“For me, it’s big-time nostalgic, and that’s how it saved my life, I think, because I was going down sort of a bad path,” Billy explains. “I was playing in a metal band and doing drugs and just partying and dropping out of school… I remember one time specifically, I was drunk, like 15 years old, driving my mom’s Chevelle down Hayes Road, cornfields on both sides, with a bottle of vodka riding shotgun, seeing how fast I could get that thing to go. And while I’m cruising down the road, I see this tape hanging out of the tape deck, and I’m like, ‘I wonder what mom’s been listening to?’ And I pop it in. What comes on but The Stanley Brothers‘ ‘Rank Stranger’, one of the most classic bluegrass songs that you’ve ever heard.”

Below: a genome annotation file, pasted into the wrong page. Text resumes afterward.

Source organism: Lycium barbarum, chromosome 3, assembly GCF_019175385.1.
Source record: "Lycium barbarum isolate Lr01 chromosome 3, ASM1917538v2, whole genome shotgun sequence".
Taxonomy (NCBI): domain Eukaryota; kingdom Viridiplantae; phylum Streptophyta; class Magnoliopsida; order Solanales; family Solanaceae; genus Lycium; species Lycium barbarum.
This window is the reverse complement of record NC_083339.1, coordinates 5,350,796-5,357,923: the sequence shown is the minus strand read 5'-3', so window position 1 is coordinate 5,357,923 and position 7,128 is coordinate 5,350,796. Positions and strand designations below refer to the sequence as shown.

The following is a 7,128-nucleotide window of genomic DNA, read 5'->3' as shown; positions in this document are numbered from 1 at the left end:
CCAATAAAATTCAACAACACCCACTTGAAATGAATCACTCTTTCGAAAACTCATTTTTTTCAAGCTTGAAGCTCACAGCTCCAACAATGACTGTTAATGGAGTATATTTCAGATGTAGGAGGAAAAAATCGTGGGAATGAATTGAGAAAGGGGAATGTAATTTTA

“I just started slowing down,” he continues, “and I just sort of pulled off the road and I was so nostalgic for my past, nostalgic for my childhood before all of that addiction. It was all sunshine back then, and bluegrass. It was just a good childhood. I had drifted away from bluegrass, like I said, I was playing in a metal band, but when I pushed the tape in and I heard that, I just wanted to start crying. It just reminded me of being seven years old again, playing at Barkus Park with my dad and his friends. That’s really what started it again.”